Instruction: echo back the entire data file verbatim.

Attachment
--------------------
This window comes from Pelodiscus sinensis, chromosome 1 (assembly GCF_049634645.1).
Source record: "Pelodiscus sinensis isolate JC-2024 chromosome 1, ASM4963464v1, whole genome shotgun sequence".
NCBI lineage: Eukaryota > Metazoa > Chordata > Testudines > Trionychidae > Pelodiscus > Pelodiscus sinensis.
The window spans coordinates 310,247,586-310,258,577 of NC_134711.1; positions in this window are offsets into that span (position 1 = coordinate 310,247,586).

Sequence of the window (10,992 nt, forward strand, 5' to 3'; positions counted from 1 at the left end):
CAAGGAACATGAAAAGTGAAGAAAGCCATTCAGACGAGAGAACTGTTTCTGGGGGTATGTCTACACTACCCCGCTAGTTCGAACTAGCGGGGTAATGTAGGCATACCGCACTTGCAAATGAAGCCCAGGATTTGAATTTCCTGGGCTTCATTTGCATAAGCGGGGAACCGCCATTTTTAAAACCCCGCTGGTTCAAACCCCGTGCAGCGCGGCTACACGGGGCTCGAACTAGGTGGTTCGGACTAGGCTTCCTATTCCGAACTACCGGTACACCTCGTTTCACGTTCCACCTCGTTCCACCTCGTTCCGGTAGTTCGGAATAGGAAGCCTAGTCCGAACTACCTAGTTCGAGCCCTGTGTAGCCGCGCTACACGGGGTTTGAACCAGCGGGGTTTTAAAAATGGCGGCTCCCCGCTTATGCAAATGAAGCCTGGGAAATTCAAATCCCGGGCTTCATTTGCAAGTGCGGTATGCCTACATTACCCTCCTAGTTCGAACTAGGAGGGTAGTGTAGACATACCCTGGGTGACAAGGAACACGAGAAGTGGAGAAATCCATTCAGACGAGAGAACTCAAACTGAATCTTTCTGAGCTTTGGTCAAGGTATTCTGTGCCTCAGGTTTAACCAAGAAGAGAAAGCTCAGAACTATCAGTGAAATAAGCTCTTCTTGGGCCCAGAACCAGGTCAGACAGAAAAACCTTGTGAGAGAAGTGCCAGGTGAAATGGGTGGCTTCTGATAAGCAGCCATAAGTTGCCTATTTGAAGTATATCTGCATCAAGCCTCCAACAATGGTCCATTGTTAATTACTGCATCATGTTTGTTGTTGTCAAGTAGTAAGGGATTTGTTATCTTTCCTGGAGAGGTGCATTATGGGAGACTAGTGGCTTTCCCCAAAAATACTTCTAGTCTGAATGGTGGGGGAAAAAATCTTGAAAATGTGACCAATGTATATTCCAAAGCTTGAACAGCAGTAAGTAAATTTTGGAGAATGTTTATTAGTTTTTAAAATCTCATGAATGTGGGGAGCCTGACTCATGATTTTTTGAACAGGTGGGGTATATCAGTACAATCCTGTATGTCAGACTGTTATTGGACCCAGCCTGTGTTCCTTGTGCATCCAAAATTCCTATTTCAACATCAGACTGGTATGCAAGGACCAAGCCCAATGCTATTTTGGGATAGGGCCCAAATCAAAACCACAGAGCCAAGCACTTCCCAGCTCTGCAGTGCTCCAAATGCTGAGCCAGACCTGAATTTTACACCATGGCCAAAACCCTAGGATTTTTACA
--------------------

This window comes from Pelodiscus sinensis, chromosome 1 (assembly GCF_049634645.1).
Source record: "Pelodiscus sinensis isolate JC-2024 chromosome 1, ASM4963464v1, whole genome shotgun sequence".
NCBI lineage: Eukaryota > Metazoa > Chordata > Testudines > Trionychidae > Pelodiscus > Pelodiscus sinensis.
The window spans coordinates 310,247,586-310,258,577 of NC_134711.1; positions in this window are offsets into that span (position 1 = coordinate 310,247,586).

Sequence of the window (10,992 nt, forward strand, 5' to 3'; positions counted from 1 at the left end):
CAAGGAACATGAAAAGTGAAGAAAGCCATTCAGACGAGAGAACTGTTTCTGGGGGTATGTCTACACTACCCCGCTAGTTCGAACTAGCGGGGTAATGTAGGCATACCGCACTTGCAAATGAAGCCCAGGATTTGAATTTCCTGGGCTTCATTTGCATAAGCGGGGAACCGCCATTTTTAAAACCCCGCTGGTTCAAACCCCGTGCAGCGCGGCTACACGGGGCTCGAACTAGGTGGTTCGGACTAGGCTTCCTATTCCGAACTACCGGTACACCTCGTTTCACGTTCCACCTCGTTCCACCTCGTTCCGGTAGTTCGGAATAGGAAGCCTAGTCCGAACTACCTAGTTCGAGCCCTGTGTAGCCGCGCTACACGGGGTTTGAACCAGCGGGGTTTTAAAAATGGCGGCTCCCCGCTTATGCAAATGAAGCCTGGGAAATTCAAATCCCGGGCTTCATTTGCAAGTGCGGTATGCCTACATTACCCTCCTAGTTCGAACTAGGAGGGTAGTGTAGACATACCCTGGGTGACAAGGAACACGAGAAGTGGAGAAATCCATTCAGACGAGAGAACTCAAACTGAATCTTTCTGAGCTTTGGTCAAGGTATTCTGTGCCTCAGGTTTAACCAAGAAGAGAAAGCTCAGAACTATCAGTGAAATAAGCTCTTCTTGGGCCCAGAACCAGGTCAGACAGAAAAACCTTGTGAGAGAAGTGCCAGGTGAAATGGGTGGCTTCTGATAAGCAGCCATAAGTTGCCTATTTGAAGTATATCTGCATCAAGCCTCCAACAATGGTCCATTGTTAATTACTGCATCATGTTTGTTGTTGTCAAGTAGTAAGGGATTTGTTATCTTTCCTGGAGAGGTGCATTATGGGAGACTAGTGGCTTTCCCCAAAAATACTTCTAGTCTGAATGGTGGGGGAAAAAATCTTGAAAATGTGACCAATGTATATTCCAAAGCTTGAACAGCAGTAAGTAAATTTTGGAGAATGTTTATTAGTTTTTAAAATCTCATGAATGTGGGGAGCCTGACTCATGATTTTTTGAACAGGTGGGGTATATCAGTACAATCCTGTATGTCAGACTGTTATTGGACCCAGCCTGTGTTCCTTGTGCATCCAAAATTCCTATTTCAACATCAGACTGGTATGCAAGGACCAAGCCCAATGCTATTTTGGGATAGGGCCCAAATCAAAACCACAGAGCCAAGCACTTCCCAGCTCTGCAGTGCTCCAAATGCTGAGCCAGACCTGAATTTTACACCATGGCCAAAACCCTAGGATTTTTACA